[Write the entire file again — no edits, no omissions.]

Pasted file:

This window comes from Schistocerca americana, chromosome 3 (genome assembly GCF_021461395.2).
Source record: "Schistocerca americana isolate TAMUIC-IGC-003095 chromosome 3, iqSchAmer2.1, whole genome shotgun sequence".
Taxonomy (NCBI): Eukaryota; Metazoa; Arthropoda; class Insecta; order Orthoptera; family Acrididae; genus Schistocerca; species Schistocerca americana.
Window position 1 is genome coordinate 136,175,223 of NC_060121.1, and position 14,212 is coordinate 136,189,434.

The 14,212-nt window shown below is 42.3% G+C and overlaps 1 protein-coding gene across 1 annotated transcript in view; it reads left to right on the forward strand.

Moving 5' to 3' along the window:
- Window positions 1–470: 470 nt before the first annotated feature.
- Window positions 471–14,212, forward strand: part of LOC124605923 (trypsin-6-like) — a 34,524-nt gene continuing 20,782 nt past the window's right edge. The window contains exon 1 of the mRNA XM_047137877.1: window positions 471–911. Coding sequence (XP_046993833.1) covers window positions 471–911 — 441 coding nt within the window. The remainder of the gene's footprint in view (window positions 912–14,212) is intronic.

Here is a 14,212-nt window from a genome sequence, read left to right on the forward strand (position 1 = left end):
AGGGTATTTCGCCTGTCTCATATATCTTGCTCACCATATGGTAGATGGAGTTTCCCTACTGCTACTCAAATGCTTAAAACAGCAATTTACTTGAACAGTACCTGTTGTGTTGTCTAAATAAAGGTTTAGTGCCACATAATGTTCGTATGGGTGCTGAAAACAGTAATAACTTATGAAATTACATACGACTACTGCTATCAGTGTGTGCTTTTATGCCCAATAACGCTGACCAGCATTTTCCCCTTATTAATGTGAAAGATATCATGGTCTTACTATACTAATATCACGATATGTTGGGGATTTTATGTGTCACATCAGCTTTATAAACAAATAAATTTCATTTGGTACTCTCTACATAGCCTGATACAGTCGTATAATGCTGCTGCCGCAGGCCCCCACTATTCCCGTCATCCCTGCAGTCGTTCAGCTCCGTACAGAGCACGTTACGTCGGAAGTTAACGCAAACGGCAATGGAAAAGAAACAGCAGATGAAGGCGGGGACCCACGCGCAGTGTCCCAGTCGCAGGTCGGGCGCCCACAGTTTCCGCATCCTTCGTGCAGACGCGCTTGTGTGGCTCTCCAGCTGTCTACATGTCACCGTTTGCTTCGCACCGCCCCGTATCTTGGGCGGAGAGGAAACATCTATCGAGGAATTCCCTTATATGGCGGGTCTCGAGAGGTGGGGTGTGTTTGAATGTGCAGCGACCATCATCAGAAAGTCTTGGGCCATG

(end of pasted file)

This window comes from Schistocerca americana, chromosome 3 (genome assembly GCF_021461395.2).
Source record: "Schistocerca americana isolate TAMUIC-IGC-003095 chromosome 3, iqSchAmer2.1, whole genome shotgun sequence".
Taxonomy (NCBI): Eukaryota; Metazoa; Arthropoda; class Insecta; order Orthoptera; family Acrididae; genus Schistocerca; species Schistocerca americana.
Window position 1 is genome coordinate 136,175,223 of NC_060121.1, and position 14,212 is coordinate 136,189,434.

The 14,212-nt window shown below is 42.3% G+C and overlaps 1 protein-coding gene across 1 annotated transcript in view; it reads left to right on the forward strand.

Moving 5' to 3' along the window:
- Window positions 1–470: 470 nt before the first annotated feature.
- Window positions 471–14,212, forward strand: part of LOC124605923 (trypsin-6-like) — a 34,524-nt gene continuing 20,782 nt past the window's right edge. The window contains exon 1 of the mRNA XM_047137877.1: window positions 471–911. Coding sequence (XP_046993833.1) covers window positions 471–911 — 441 coding nt within the window. The remainder of the gene's footprint in view (window positions 912–14,212) is intronic.

Here is a 14,212-nt window from a genome sequence, read left to right on the forward strand (position 1 = left end):
AGGGTATTTCGCCTGTCTCATATATCTTGCTCACCATATGGTAGATGGAGTTTCCCTACTGCTACTCAAATGCTTAAAACAGCAATTTACTTGAACAGTACCTGTTGTGTTGTCTAAATAAAGGTTTAGTGCCACATAATGTTCGTATGGGTGCTGAAAACAGTAATAACTTATGAAATTACATACGACTACTGCTATCAGTGTGTGCTTTTATGCCCAATAACGCTGACCAGCATTTTCCCCTTATTAATGTGAAAGATATCATGGTCTTACTATACTAATATCACGATATGTTGGGGATTTTATGTGTCACATCAGCTTTATAAACAAATAAATTTCATTTGGTACTCTCTACATAGCCTGATACAGTCGTATAATGCTGCTGCCGCAGGCCCCCACTATTCCCGTCATCCCTGCAGTCGTTCAGCTCCGTACAGAGCACGTTACGTCGGAAGTTAACGCAAACGGCAATGGAAAAGAAACAGCAGATGAAGGCGGGGACCCACGCGCAGTGTCCCAGTCGCAGGTCGGGCGCCCACAGTTTCCGCATCCTTCGTGCAGACGCGCTTGTGTGGCTCTCCAGCTGTCTACATGTCACCGTTTGCTTCGCACCGCCCCGTATCTTGGGCGGAGAGGAAACATCTATCGAGGAATTCCCTTATATGGCGGGTCTCGAGAGGTGGGGTGTGTTTGAATGTGCAGCGACCATCATCAGAAAGTCTTGGGCCATG